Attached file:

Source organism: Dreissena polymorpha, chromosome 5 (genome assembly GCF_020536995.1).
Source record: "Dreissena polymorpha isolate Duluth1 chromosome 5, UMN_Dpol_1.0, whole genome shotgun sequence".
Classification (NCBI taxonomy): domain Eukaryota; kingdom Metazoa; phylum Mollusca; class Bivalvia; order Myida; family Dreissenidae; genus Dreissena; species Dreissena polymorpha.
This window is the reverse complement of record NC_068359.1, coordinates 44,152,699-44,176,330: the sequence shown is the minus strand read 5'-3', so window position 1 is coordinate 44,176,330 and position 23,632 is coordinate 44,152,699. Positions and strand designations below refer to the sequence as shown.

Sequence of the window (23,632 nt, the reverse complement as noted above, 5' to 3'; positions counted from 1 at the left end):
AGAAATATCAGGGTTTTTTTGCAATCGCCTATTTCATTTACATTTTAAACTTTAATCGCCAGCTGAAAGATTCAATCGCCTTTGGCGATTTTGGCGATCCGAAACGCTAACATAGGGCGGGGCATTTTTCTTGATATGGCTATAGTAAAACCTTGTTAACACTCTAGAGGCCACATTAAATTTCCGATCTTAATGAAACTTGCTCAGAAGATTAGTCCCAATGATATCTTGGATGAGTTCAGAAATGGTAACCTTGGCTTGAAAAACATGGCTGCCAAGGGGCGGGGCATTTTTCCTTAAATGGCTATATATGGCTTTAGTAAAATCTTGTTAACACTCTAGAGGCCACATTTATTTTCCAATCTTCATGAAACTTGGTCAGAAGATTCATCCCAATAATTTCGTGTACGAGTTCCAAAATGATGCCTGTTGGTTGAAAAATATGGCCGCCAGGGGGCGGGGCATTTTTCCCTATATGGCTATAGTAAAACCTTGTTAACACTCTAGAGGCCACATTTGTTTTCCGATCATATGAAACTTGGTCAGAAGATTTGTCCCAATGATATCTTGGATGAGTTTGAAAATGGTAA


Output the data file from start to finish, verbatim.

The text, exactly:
Source organism: Dreissena polymorpha, chromosome 5 (genome assembly GCF_020536995.1).
Source record: "Dreissena polymorpha isolate Duluth1 chromosome 5, UMN_Dpol_1.0, whole genome shotgun sequence".
Classification (NCBI taxonomy): domain Eukaryota; kingdom Metazoa; phylum Mollusca; class Bivalvia; order Myida; family Dreissenidae; genus Dreissena; species Dreissena polymorpha.
This window is the reverse complement of record NC_068359.1, coordinates 44,152,699-44,176,330: the sequence shown is the minus strand read 5'-3', so window position 1 is coordinate 44,176,330 and position 23,632 is coordinate 44,152,699. Positions and strand designations below refer to the sequence as shown.

Sequence of the window (23,632 nt, the reverse complement as noted above, 5' to 3'; positions counted from 1 at the left end):
AGAAATATCAGGGTTTTTTTGCAATCGCCTATTTCATTTACATTTTAAACTTTAATCGCCAGCTGAAAGATTCAATCGCCTTTGGCGATTTTGGCGATCCGAAACGCTAACATAGGGCGGGGCATTTTTCTTGATATGGCTATAGTAAAACCTTGTTAACACTCTAGAGGCCACATTAAATTTCCGATCTTAATGAAACTTGCTCAGAAGATTAGTCCCAATGATATCTTGGATGAGTTCAGAAATGGTAACCTTGGCTTGAAAAACATGGCTGCCAAGGGGCGGGGCATTTTTCCTTAAATGGCTATATATGGCTTTAGTAAAATCTTGTTAACACTCTAGAGGCCACATTTATTTTCCAATCTTCATGAAACTTGGTCAGAAGATTCATCCCAATAATTTCGTGTACGAGTTCCAAAATGATGCCTGTTGGTTGAAAAATATGGCCGCCAGGGGGCGGGGCATTTTTCCCTATATGGCTATAGTAAAACCTTGTTAACACTCTAGAGGCCACATTTGTTTTCCGATCATATGAAACTTGGTCAGAAGATTTGTCCCAATGATATCTTGGATGAGTTTGAAAATGGTAA